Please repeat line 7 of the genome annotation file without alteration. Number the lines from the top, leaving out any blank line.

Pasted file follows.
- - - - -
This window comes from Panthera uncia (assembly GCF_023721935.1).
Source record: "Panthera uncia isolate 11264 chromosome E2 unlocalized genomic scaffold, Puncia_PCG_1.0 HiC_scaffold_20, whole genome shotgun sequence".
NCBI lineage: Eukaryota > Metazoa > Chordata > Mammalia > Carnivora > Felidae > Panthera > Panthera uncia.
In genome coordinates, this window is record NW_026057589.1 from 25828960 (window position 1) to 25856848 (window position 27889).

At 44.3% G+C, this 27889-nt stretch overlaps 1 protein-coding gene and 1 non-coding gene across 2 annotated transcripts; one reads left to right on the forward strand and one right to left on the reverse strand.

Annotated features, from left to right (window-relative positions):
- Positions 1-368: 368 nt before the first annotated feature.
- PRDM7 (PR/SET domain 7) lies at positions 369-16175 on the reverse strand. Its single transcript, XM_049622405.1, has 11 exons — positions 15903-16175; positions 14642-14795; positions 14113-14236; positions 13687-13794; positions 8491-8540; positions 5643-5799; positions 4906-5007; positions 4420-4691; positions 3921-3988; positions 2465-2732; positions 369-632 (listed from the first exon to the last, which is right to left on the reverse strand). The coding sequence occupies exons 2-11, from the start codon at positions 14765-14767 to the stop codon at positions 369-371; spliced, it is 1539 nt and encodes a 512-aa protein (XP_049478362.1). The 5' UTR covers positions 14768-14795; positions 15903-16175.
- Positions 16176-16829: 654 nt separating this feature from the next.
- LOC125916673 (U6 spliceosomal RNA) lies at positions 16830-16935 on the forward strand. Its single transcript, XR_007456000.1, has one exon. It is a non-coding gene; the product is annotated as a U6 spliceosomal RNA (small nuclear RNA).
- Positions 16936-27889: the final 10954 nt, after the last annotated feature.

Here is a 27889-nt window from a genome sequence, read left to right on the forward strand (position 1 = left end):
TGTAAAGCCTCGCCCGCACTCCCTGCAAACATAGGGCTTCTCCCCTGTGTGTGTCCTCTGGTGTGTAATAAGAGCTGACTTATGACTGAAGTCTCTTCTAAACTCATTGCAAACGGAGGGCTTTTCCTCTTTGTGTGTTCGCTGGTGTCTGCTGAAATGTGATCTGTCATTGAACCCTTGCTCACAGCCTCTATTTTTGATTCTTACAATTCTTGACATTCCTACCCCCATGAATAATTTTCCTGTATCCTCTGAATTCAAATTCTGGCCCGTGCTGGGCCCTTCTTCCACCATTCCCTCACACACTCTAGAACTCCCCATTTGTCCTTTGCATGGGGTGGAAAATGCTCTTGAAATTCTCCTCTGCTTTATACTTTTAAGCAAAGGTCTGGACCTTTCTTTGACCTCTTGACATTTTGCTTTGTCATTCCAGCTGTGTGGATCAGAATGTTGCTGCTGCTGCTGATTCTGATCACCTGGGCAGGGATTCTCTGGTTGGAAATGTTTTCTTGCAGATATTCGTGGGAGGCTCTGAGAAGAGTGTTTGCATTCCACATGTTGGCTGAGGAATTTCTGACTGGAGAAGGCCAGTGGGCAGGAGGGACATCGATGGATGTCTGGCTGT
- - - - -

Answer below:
- Positions 1-368: 368 nt before the first annotated feature.